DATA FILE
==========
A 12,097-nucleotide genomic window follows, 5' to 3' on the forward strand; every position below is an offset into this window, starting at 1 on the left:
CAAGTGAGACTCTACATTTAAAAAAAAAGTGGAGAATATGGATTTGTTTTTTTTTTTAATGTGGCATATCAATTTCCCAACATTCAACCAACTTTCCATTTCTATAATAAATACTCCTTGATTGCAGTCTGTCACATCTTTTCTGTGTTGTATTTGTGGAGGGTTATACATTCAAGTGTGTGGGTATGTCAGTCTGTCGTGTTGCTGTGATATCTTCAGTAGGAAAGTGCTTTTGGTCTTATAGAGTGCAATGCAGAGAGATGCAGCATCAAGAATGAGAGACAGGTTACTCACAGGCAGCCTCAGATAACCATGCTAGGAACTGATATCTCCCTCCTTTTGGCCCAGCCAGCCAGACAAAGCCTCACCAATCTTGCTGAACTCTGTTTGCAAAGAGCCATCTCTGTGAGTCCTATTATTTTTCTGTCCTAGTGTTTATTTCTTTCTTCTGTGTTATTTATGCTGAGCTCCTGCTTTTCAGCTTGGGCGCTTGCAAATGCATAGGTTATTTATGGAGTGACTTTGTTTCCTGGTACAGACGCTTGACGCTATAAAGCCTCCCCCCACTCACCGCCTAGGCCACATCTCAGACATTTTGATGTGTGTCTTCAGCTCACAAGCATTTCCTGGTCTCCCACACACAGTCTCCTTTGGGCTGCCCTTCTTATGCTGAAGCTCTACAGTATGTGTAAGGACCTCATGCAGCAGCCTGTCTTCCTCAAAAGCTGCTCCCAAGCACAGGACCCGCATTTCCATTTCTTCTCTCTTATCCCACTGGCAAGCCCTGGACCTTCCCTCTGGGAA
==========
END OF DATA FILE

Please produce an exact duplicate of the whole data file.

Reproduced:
A 12,097-nucleotide genomic window follows, 5' to 3' on the forward strand; every position below is an offset into this window, starting at 1 on the left:
CAAGTGAGACTCTACATTTAAAAAAAAAGTGGAGAATATGGATTTGTTTTTTTTTTTAATGTGGCATATCAATTTCCCAACATTCAACCAACTTTCCATTTCTATAATAAATACTCCTTGATTGCAGTCTGTCACATCTTTTCTGTGTTGTATTTGTGGAGGGTTATACATTCAAGTGTGTGGGTATGTCAGTCTGTCGTGTTGCTGTGATATCTTCAGTAGGAAAGTGCTTTTGGTCTTATAGAGTGCAATGCAGAGAGATGCAGCATCAAGAATGAGAGACAGGTTACTCACAGGCAGCCTCAGATAACCATGCTAGGAACTGATATCTCCCTCCTTTTGGCCCAGCCAGCCAGACAAAGCCTCACCAATCTTGCTGAACTCTGTTTGCAAAGAGCCATCTCTGTGAGTCCTATTATTTTTCTGTCCTAGTGTTTATTTCTTTCTTCTGTGTTATTTATGCTGAGCTCCTGCTTTTCAGCTTGGGCGCTTGCAAATGCATAGGTTATTTATGGAGTGACTTTGTTTCCTGGTACAGACGCTTGACGCTATAAAGCCTCCCCCCACTCACCGCCTAGGCCACATCTCAGACATTTTGATGTGTGTCTTCAGCTCACAAGCATTTCCTGGTCTCCCACACACAGTCTCCTTTGGGCTGCCCTTCTTATGCTGAAGCTCTACAGTATGTGTAAGGACCTCATGCAGCAGCCTGTCTTCCTCAAAAGCTGCTCCCAAGCACAGGACCCGCATTTCCATTTCTTCTCTCTTATCCCACTGGCAAGCCCTGGACCTTCCCTCTGGGAA